The upgrades to LCLS offer a new mode of XFEL operation, in which the facility delivers an almost continuous x-ray beam in the form of a megahertz pulse train. For the original LCLS, the pulse rate, which maxed out at 120 Hz, was set by the properties of the linear accelerator that produced the relativistic electrons. Built out of copper, a conventional metal, and operated at room temperatures, the accelerator had to be switched on an off 120 times per second to avoid heat-induced damage. In LCLS-II some of the copper has been replaced with niobium, which is superconducting at the operating temperature of 2 K. Bypassing the damage limitations of copper, the dissipationless superconducting elements allow an 8000-fold gain in the maximum repetition rate. The new superconducting technology is also expected to reduce “jitter” in the beam, says LCLS director Michael Dunne. Greater stability and reproducibility, higher repetition rate, and increased average power “will transform our ability to look at a whole range of systems,” he adds.
LCLS-II is a boon for time-resolved chemistry-focused experiments, says Munira Khalil, a physical chemist at the University of Washington in Seattle. Khalil, a user of LCLS, plans to take advantage of the photon bounty of the rapid-fire pulses to perform dynamical experiments. She hopes such experiments may fulfill “a chemist’s dream”: real-time observations of the coupled motion of atoms and electrons. With extra photons, scientists could also probe dilute samples, potentially shedding light on how metals bind to specific sites in proteins—a process relevant to the function of half of all of nature’s proteins.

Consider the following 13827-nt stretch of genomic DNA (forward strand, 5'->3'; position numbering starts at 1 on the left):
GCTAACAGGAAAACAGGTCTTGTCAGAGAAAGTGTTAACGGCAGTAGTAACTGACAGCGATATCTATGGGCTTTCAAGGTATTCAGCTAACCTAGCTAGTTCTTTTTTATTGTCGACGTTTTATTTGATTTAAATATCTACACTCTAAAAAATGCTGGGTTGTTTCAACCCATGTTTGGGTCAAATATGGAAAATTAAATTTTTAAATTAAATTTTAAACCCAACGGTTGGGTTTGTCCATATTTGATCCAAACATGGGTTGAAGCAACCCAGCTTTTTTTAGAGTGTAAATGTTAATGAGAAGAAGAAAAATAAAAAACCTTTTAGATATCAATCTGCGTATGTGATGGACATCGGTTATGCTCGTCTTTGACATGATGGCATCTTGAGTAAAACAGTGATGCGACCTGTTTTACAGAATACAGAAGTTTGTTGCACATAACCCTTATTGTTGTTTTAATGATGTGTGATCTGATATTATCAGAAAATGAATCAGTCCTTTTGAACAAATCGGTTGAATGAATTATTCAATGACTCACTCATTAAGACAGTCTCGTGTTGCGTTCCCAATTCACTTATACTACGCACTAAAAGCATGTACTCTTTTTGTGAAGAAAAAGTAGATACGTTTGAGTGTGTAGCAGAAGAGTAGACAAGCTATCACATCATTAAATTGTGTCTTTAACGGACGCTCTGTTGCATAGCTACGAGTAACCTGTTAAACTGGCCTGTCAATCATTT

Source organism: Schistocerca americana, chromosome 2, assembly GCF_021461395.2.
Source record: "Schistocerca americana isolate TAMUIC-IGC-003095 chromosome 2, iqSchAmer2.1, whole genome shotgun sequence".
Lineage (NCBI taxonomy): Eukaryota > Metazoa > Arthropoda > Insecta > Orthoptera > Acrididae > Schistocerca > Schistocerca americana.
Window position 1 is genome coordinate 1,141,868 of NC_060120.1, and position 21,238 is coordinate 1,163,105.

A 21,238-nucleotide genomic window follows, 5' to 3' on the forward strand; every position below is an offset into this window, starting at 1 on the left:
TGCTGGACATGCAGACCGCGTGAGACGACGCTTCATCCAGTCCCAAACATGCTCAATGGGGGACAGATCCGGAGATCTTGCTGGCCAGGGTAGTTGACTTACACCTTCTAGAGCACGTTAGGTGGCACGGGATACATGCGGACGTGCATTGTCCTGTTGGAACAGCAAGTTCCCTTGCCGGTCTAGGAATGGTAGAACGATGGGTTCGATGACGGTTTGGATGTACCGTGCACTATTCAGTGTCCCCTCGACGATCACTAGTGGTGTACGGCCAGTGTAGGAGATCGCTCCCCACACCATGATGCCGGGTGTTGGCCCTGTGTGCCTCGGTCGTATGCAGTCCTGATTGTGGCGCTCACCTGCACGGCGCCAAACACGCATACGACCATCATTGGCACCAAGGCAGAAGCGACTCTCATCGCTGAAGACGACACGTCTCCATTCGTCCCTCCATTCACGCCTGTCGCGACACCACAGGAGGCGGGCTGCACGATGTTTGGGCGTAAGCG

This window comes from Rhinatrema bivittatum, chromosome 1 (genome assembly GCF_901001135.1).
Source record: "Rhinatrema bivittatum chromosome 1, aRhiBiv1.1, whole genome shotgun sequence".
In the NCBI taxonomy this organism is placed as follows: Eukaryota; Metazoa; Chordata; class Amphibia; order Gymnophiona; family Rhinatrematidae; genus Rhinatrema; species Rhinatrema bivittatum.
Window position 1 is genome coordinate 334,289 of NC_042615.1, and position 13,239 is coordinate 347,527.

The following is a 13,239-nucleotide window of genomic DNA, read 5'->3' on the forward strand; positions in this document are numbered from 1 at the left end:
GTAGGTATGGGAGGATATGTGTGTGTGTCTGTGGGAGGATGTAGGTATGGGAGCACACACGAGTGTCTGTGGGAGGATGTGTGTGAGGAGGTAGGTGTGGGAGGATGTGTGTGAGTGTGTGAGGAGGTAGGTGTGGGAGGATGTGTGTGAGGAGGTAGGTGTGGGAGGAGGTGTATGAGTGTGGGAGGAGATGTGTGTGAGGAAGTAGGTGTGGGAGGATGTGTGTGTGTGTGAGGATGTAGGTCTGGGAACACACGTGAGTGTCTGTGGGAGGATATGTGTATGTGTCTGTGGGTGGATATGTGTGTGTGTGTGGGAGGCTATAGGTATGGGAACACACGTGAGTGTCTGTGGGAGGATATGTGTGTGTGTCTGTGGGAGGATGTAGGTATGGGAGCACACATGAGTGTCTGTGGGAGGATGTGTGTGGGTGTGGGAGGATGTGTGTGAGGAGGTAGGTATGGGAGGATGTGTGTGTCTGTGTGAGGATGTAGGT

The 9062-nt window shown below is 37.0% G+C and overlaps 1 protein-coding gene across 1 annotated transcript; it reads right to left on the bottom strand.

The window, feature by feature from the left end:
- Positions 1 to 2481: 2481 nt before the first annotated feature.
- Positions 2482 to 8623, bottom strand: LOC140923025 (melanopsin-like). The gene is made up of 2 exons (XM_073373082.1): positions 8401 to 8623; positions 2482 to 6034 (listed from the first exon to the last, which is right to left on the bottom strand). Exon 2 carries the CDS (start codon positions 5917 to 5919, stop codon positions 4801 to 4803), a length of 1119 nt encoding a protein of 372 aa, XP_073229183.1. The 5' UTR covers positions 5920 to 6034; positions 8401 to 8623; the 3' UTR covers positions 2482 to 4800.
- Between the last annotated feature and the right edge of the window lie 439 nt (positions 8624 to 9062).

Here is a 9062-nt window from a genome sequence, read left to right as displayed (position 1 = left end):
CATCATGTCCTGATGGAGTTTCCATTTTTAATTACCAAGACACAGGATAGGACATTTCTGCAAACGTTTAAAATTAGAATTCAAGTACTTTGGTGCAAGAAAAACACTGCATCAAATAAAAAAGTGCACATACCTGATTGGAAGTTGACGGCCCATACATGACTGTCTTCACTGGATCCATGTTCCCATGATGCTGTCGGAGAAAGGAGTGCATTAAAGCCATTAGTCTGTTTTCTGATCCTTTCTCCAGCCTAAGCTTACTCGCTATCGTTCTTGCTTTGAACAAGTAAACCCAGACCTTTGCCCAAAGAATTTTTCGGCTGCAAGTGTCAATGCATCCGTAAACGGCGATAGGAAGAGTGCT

The megahertz pulse rate also means that experiments that previously took days to perform could now be completed in hours or minutes, says Henry Chapman of the Center for Free Electron Laser Science at DESY, Germany. At LCLS and later at Hamburg’s XFEL, Chapman ran pioneering experiments to determine the structures of proteins. The method he used, called serial crystallography, involves merging the diffraction patterns of multiple samples sequentially injected into the XFEL’s beam. Serial crystallography has allowed scientists to determine the structures of biologically relevant proteins that form crystals too small to study with conventional crystallography techniques. Chapman says that the increased throughput enabled by LCLS-II will permit much more ambitious experiments, such as measurements of biomolecular reactions on timescales from femtoseconds to milliseconds. “One could also think of an ‘on the fly’ analysis that feeds back into the experiment to discover optimal conditions for drug binding or catalysis,” he says.
For Khalil, the dramatic speedup of the experiments is a key advance of LCLS-II, as she thinks it will make these kinds of experiments accessible to a wider group of people. Until now, she says, XFEL facilities were mostly used by people who had the opportunity to work extensively at XFELs as postdocs or graduate students. Many more experimenters should now be able to enter the XFEL arena, she says. “It’s an exciting time for the field.”
Matteo Rini is the Editor of Physics Magazine.